Introduction
Quandle theory is a relatively new subject in abstract algebra which has
origins in knot theory and new applications to various other areas of
mathematics currently being explored. The history of this
subject is a story of an idea which keeps getting reinvented and
rediscovered. The earliest currently known example dates back to 1940s
Japan when Mituhisa Takasaki defined kei, objects which were
later known as involutory quandles [T].
Variants on the quandle idea have been studied by Conway
(wracks), Brieskorn (automorphic sets), Matveev (distributive groupoids),
and Kauffman (crystals), though the current terminology is due to
David Joyce, who coined the word "quandle" in his 1980 doctoral
dissertation. The term "rack" (canceling the "w" in Conway's "wrack" while
dropping the writhe invariance) was restored by Fenn
and Rourke and refers to a more general kind of object than the term
"quandle"; racks are also known as Crystals and as Automorphic Sets. Readers
who are familiar with abstract algebra should think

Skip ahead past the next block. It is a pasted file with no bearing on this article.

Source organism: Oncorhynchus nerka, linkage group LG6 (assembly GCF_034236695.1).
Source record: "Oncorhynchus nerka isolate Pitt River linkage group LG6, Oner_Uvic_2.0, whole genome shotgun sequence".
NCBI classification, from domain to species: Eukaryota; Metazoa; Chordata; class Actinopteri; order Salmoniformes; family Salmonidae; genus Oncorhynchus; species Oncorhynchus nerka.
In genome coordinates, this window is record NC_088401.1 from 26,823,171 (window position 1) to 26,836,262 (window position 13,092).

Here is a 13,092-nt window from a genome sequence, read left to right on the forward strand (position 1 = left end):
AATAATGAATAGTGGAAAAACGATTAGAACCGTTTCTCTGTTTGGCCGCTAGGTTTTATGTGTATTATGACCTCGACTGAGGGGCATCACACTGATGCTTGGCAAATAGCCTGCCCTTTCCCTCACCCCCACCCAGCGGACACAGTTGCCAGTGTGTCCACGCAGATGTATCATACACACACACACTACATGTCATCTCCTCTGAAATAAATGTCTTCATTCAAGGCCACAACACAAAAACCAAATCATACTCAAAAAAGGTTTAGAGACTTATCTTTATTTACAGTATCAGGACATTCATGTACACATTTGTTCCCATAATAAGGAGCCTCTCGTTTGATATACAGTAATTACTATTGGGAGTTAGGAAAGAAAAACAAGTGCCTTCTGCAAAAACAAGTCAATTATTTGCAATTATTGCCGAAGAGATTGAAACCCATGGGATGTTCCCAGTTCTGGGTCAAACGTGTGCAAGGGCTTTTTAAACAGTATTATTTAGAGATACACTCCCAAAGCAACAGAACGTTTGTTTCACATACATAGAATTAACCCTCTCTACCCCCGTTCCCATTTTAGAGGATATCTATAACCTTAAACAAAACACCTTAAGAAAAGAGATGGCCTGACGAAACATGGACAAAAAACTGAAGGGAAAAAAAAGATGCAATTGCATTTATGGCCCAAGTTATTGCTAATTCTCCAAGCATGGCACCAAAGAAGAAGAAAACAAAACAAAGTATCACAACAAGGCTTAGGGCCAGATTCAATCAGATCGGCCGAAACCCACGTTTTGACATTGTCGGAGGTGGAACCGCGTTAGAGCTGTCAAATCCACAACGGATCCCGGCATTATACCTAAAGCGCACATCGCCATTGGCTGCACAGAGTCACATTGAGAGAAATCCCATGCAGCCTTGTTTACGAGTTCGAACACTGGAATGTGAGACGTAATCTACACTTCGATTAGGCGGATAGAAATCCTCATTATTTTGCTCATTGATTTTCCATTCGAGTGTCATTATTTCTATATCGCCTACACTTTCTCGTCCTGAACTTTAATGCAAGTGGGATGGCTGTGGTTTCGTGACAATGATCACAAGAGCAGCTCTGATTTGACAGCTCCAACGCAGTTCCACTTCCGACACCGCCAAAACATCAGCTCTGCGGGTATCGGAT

of quandle theory as analogous to group theory, where the quandle axioms
are a bit different from the group axioms. Continuing the analogy, racks
are to quandles as monoids are to groups.
Quandles
Definition: A quandle is a set X with a binary operation
that satisfies
 xx=x for all elements x ∈X,
 for every pair of elements y,z ∈X, there is a unique
element x ∈X such that z=xy, and
 (xy)z =
(xz)(yz)
for all x,y,z∈ X.
Axiom 2 is equivalent to the quandle operation
having a right inverse, that is, a second operation
^{1} such that (x y)
^{1} y = x for all
x,y∈ X.
This quandle operation is generally noncommutative and nonassociative,
i.e., in general x y ≠y x and
(x y)z ≠
x (yz). The reader is
encouraged to check that the following are examples of quandles:
 Takasaki kei: Let X be the integers mod n with
quandle operation xy = 2y  x
mod n,
 Conjugation quandles:
Let X be a group with quandle operation given by conjugation, i.e. set
xy=y^{1}xy,
 Alexander quandles: Let X be a module over the ring Z
[t, t^{1}] with quandle operation given by
xy = tx + (1 t)y.
Computation with quandles
In Matrices
and finite quandles, Benita Ho and I observed that a finite
quandle Q={x_{1},x_{2},...,x_{n}}
may be represented as a matrix M where the entry M[i,j]